Winner of the BookBrowse 2012 Best Book for Younger Readers Award
I am sitting in my local bakery right now and there is a young man here. He is different from me. He looks different and sounds different. And I find myself wanting to gaze over at him while, at the same time, wanting to avert my eyes. Not because I am afraid, nor because I am repelled, but because I don't know how to respond... The way I feel is complicated.
R.J. Palacio's debut novel, Wonder, examines these kinds of complex emotions in a way that is strikingly simple. I don't mean that it is an easy book. It is not. And I don't mean that its structure is plain or undemanding. It is neither. Palacio has created a story that spans the 5th grade year in the life of Auggie Pullman. Of course Auggie's life is anything but simple. He has undergone 27 surgeries on his face and still won't describe what he looks like. As he says, "Whatever you're thinking, it's probably worse." Plus he has been home-schooled his whole life, and this is the year he finally goes outside of his apartment and into an actual school.
But still - the story is a simple one. Auggie comes from an ordinary family. He lives with both his mother and his father - two funny, compassionate, loving, concerned parents. He has one teenaged sister who is struggling to figure out who she is and how to relate to her family. Auggie has a good friend. He makes a few more. He becomes the target of a few bullies. The school year follows a typical rhythm, full of holidays and class projects and field trips. Simple stuff. Unassuming stuff. And it is precisely because Wonder is so simple and unassuming that its truth is able to permeate every single page. There is a unique intimacy that Palacio has created with this book, so much so that it is as though she has eliminated the ink and paper (or text and screen) and has offered, instead, a living, breathing experience that unfolds between the reader and the story. The emotions are raw and pure. The actions are clear and vibrant. This is particularly true for Auggie; he is a visual shock to everyone who meets him, and is thus a shock to the reader's imagination as well. Because Palacio is immensely skillful at paring down her words to their essential intentions, and because she does not waste space or time with extra description or metaphor or her own opinion, the heart of Wonder pounds loud and clear.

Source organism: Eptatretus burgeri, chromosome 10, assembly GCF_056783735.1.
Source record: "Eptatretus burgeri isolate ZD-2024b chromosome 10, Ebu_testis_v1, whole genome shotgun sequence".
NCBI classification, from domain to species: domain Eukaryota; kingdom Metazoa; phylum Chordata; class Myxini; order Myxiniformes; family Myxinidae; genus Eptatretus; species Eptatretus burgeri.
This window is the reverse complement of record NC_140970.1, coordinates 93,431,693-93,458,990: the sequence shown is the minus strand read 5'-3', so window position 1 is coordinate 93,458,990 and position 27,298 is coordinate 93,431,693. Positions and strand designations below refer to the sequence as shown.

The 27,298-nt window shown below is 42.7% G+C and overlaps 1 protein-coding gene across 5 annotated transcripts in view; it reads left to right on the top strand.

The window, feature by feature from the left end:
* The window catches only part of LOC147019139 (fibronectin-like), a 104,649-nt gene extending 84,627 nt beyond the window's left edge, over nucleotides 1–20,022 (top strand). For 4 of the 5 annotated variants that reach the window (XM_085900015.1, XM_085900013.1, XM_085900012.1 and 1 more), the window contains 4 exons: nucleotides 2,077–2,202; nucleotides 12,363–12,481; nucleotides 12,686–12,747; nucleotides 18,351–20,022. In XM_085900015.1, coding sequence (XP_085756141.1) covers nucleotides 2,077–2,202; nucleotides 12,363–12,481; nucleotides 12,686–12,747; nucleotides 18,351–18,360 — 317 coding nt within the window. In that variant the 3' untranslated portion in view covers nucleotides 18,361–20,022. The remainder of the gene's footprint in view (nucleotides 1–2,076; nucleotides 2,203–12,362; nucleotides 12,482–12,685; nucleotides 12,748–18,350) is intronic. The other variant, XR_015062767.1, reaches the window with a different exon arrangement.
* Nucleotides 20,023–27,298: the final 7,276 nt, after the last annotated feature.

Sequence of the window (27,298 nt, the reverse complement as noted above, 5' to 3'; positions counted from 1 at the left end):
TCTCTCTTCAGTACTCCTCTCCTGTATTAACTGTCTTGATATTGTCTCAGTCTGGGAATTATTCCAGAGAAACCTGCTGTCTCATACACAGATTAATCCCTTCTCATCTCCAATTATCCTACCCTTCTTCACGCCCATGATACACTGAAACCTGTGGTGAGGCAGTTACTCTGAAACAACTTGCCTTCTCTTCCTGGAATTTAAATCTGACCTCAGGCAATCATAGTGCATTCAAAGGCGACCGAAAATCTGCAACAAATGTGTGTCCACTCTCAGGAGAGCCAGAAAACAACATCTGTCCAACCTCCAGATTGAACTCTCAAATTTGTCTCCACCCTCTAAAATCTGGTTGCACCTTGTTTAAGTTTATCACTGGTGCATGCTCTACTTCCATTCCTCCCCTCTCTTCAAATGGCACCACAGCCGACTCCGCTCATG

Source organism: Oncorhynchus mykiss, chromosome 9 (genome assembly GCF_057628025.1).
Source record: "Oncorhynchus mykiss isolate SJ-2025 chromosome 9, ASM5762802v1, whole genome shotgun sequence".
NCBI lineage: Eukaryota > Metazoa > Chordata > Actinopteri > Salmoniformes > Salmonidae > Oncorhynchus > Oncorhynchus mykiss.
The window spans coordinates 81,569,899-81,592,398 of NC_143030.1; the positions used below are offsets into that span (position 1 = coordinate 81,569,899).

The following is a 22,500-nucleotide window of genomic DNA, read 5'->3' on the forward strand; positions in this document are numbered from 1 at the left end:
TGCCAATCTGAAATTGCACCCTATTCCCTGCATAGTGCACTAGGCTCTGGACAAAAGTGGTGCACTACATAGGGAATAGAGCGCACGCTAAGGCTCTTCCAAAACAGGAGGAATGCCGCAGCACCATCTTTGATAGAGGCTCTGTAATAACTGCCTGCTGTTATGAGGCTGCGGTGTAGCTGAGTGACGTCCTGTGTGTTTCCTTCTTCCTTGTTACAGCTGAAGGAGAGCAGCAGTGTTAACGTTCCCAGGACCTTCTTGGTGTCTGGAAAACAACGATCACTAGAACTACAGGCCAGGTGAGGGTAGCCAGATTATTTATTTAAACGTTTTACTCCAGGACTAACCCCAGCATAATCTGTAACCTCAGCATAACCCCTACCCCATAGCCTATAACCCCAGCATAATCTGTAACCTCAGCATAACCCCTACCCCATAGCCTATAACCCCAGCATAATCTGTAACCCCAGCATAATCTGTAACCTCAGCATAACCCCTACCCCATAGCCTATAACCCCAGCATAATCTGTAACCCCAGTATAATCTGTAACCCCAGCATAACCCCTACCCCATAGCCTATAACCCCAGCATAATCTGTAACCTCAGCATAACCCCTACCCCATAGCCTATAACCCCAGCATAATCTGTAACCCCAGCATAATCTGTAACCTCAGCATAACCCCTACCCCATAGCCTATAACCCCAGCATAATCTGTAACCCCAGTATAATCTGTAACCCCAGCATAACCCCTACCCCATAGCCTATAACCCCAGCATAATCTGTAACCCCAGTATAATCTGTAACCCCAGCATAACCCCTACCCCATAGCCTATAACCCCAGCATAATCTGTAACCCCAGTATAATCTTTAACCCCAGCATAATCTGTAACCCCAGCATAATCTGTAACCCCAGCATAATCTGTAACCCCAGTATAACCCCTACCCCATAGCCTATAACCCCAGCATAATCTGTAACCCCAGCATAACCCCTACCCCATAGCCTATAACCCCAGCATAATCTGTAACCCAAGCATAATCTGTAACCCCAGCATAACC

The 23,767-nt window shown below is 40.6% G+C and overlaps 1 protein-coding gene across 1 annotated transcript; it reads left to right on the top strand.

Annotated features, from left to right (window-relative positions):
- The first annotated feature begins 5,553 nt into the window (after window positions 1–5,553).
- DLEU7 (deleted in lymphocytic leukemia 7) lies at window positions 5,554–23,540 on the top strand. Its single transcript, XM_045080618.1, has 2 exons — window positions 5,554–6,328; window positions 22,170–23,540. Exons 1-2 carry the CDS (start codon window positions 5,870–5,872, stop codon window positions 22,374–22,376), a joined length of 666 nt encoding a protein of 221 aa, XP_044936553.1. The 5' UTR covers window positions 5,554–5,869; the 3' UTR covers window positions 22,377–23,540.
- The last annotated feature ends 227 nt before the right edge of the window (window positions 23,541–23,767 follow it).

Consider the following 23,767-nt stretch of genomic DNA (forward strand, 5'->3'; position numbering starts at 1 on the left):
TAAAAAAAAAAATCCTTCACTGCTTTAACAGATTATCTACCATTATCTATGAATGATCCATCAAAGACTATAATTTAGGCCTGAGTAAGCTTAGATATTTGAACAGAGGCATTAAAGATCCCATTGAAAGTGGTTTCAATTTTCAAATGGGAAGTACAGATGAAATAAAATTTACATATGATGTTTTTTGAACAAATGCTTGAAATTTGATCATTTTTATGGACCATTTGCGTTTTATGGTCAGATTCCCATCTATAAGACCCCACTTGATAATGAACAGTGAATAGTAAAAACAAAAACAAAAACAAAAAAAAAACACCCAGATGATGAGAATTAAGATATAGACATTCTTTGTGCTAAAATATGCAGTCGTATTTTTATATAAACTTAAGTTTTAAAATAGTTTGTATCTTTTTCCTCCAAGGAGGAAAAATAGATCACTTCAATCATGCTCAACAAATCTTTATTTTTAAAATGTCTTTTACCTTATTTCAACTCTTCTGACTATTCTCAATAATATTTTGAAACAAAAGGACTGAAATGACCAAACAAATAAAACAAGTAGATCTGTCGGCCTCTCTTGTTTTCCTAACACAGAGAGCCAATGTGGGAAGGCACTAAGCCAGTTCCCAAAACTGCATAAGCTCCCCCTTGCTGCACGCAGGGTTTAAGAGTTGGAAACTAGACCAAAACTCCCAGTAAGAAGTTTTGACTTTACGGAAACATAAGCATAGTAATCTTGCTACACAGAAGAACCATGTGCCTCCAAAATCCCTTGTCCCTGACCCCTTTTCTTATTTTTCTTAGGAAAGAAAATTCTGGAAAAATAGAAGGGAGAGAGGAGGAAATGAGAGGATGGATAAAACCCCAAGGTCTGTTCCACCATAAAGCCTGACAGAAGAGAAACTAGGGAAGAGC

This is also why R.J. Palacio's choice to write from multiple perspectives works so beautifully. Each voice is distinctive. Moving from one person's shoes to another is an effortless process. And so the reader is able to understand each character's thoughts and feelings and, more importantly, to believe them. The lines between us and them dissolve. The reader can imagine being Auggie's friend, or his sister, or his sister's boyfriend. The reader can imagine being Auggie.
Wonder rings its bell, and the note that reverberates in the air slips effortlessly into the reader's body. It hangs there, and the reader can't help but be changed. It is a meditation of a novel. A story that asks the reader to feel her way into kindness, empathy, and openness. And without a doubt, the reader, upon experiencing it, responds with a deep, resounding yes. Wonder is recommended for middle grade and young adult readers. It is a perfect book to open up discussions between students or book club members.
This review is from the June 14, 2012 issue of BookBrowse Recommends. Click here to go to this issue.
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